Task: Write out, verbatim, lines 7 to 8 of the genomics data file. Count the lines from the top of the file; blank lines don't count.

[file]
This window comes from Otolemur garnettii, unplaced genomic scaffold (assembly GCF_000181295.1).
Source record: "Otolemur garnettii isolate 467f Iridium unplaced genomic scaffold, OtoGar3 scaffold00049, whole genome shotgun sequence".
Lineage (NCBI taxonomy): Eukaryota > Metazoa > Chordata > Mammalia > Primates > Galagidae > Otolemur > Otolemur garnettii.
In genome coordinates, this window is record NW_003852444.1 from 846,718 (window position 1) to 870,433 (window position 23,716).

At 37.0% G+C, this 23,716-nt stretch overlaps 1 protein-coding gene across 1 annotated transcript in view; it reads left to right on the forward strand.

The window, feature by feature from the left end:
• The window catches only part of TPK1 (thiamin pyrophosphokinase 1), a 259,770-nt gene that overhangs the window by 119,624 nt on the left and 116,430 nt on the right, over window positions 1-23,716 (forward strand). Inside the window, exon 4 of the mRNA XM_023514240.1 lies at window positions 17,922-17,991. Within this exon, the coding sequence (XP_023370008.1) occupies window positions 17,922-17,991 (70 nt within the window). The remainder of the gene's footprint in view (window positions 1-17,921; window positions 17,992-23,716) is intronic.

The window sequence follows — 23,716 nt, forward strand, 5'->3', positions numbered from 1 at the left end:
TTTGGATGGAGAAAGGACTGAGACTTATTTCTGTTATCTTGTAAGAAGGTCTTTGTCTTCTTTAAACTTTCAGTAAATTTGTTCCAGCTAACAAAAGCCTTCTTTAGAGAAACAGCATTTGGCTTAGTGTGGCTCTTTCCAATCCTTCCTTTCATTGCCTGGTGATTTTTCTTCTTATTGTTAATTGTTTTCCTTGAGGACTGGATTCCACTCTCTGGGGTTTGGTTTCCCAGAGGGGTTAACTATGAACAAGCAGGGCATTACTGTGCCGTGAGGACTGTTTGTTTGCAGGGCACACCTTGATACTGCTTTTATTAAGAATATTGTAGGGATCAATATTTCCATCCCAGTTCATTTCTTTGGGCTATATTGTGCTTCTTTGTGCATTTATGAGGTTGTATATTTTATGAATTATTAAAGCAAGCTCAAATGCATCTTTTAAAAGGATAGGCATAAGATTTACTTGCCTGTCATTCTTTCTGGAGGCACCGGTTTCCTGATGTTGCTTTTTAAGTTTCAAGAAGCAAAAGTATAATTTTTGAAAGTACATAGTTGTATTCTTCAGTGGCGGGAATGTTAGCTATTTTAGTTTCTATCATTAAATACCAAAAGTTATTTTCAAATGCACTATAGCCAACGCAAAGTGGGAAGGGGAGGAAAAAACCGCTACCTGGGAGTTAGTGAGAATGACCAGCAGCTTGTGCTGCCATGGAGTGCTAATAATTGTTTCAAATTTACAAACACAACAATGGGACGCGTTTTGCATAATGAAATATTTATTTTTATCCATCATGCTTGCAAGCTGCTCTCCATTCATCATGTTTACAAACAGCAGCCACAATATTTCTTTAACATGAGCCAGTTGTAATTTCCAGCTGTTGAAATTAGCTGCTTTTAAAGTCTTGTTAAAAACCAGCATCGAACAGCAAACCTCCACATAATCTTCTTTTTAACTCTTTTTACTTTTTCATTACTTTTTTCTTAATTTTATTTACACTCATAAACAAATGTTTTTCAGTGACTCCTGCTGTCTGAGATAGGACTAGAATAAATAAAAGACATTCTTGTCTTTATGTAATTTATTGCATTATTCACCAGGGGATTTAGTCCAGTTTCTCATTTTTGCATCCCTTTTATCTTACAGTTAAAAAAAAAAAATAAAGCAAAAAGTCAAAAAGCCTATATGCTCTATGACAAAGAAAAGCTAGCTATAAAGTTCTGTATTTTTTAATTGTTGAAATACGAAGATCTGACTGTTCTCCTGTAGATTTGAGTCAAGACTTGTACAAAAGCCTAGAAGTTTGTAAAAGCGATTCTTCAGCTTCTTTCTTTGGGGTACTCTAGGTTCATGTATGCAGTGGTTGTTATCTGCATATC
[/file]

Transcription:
• The window catches only part of TPK1 (thiamin pyrophosphokinase 1), a 259,770-nt gene that overhangs the window by 119,624 nt on the left and 116,430 nt on the right, over window positions 1-23,716 (forward strand). Inside the window, exon 4 of the mRNA XM_023514240.1 lies at window positions 17,922-17,991. Within this exon, the coding sequence (XP_023370008.1) occupies window positions 17,922-17,991 (70 nt within the window). The remainder of the gene's footprint in view (window positions 1-17,921; window positions 17,992-23,716) is intronic.

The window sequence follows — 23,716 nt, forward strand, 5'->3', positions numbered from 1 at the left end: